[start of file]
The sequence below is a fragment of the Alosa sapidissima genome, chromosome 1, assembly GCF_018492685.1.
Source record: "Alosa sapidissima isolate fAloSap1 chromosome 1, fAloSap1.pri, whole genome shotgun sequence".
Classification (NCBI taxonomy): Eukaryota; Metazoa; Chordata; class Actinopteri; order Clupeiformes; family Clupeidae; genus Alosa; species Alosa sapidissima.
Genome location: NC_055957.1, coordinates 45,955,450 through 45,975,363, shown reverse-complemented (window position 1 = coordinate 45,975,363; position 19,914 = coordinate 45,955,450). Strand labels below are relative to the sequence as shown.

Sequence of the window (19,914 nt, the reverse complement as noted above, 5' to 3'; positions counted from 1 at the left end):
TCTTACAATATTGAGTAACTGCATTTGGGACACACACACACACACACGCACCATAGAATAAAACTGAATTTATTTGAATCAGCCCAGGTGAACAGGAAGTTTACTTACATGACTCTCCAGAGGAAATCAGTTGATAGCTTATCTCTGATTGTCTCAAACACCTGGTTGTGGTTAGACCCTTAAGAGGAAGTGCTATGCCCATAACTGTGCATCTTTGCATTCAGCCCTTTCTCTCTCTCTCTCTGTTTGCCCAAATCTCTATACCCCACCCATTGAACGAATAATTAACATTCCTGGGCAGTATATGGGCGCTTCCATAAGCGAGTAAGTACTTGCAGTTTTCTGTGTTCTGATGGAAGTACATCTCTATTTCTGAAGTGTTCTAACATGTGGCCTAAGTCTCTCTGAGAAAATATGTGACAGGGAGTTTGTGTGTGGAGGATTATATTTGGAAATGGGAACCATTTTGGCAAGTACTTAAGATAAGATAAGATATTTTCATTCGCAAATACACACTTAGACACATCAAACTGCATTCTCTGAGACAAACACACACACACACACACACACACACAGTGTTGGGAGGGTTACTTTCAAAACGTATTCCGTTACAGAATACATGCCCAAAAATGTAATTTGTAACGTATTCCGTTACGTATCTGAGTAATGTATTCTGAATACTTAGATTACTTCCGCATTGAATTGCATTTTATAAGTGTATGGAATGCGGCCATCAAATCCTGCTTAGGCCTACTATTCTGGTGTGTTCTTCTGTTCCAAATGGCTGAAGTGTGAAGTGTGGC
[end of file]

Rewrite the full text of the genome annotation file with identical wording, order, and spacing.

The sequence below is a fragment of the Alosa sapidissima genome, chromosome 1, assembly GCF_018492685.1.
Source record: "Alosa sapidissima isolate fAloSap1 chromosome 1, fAloSap1.pri, whole genome shotgun sequence".
Classification (NCBI taxonomy): Eukaryota; Metazoa; Chordata; class Actinopteri; order Clupeiformes; family Clupeidae; genus Alosa; species Alosa sapidissima.
Genome location: NC_055957.1, coordinates 45,955,450 through 45,975,363, shown reverse-complemented (window position 1 = coordinate 45,975,363; position 19,914 = coordinate 45,955,450). Strand labels below are relative to the sequence as shown.

Sequence of the window (19,914 nt, the reverse complement as noted above, 5' to 3'; positions counted from 1 at the left end):
TCTTACAATATTGAGTAACTGCATTTGGGACACACACACACACACACGCACCATAGAATAAAACTGAATTTATTTGAATCAGCCCAGGTGAACAGGAAGTTTACTTACATGACTCTCCAGAGGAAATCAGTTGATAGCTTATCTCTGATTGTCTCAAACACCTGGTTGTGGTTAGACCCTTAAGAGGAAGTGCTATGCCCATAACTGTGCATCTTTGCATTCAGCCCTTTCTCTCTCTCTCTCTGTTTGCCCAAATCTCTATACCCCACCCATTGAACGAATAATTAACATTCCTGGGCAGTATATGGGCGCTTCCATAAGCGAGTAAGTACTTGCAGTTTTCTGTGTTCTGATGGAAGTACATCTCTATTTCTGAAGTGTTCTAACATGTGGCCTAAGTCTCTCTGAGAAAATATGTGACAGGGAGTTTGTGTGTGGAGGATTATATTTGGAAATGGGAACCATTTTGGCAAGTACTTAAGATAAGATAAGATATTTTCATTCGCAAATACACACTTAGACACATCAAACTGCATTCTCTGAGACAAACACACACACACACACACACACACACAGTGTTGGGAGGGTTACTTTCAAAACGTATTCCGTTACAGAATACATGCCCAAAAATGTAATTTGTAACGTATTCCGTTACGTATCTGAGTAATGTATTCTGAATACTTAGATTACTTCCGCATTGAATTGCATTTTATAAGTGTATGGAATGCGGCCATCAAATCCTGCTTAGGCCTACTATTCTGGTGTGTTCTTCTGTTCCAAATGGCTGAAGTGTGAAGTGTGGC